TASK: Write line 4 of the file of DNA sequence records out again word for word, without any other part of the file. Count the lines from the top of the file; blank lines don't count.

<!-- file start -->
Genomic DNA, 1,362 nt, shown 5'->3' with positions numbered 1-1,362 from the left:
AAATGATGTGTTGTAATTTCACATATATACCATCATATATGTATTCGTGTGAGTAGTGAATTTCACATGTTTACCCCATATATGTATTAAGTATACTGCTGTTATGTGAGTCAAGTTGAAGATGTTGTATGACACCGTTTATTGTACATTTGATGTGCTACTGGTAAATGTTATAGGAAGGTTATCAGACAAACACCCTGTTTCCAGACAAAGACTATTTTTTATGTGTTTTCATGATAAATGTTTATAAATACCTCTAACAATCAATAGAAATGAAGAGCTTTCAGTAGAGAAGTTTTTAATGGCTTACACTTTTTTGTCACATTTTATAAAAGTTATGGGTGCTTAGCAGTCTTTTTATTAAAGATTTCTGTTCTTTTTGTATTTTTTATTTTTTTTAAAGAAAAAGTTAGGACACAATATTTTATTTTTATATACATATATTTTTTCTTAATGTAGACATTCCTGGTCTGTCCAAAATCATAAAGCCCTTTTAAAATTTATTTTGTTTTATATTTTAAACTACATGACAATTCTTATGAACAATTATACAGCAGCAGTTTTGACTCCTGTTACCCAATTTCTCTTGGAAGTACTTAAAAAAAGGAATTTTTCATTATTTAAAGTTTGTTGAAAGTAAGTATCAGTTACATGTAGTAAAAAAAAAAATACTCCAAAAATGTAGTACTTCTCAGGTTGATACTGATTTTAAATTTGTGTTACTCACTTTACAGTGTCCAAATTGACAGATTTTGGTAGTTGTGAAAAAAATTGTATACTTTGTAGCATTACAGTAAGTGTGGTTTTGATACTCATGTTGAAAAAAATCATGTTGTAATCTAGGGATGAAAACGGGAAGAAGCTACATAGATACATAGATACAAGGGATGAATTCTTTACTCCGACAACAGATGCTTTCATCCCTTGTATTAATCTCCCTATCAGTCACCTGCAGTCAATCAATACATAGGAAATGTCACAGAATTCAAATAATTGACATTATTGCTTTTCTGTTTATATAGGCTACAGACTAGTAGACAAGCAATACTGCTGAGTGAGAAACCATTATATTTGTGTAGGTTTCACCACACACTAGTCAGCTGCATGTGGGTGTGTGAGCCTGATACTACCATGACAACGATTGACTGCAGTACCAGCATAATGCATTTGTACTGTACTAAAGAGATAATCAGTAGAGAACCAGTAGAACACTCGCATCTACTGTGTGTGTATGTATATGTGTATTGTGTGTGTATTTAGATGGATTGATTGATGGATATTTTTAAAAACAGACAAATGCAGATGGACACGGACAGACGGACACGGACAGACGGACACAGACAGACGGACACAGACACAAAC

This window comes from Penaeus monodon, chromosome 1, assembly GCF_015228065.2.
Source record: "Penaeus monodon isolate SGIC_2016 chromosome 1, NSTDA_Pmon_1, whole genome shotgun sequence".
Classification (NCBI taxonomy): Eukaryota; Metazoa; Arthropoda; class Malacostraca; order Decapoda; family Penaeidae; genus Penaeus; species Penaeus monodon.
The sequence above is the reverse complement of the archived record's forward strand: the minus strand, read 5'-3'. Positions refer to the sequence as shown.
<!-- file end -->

Source record: "Penaeus monodon isolate SGIC_2016 chromosome 1, NSTDA_Pmon_1, whole genome shotgun sequence".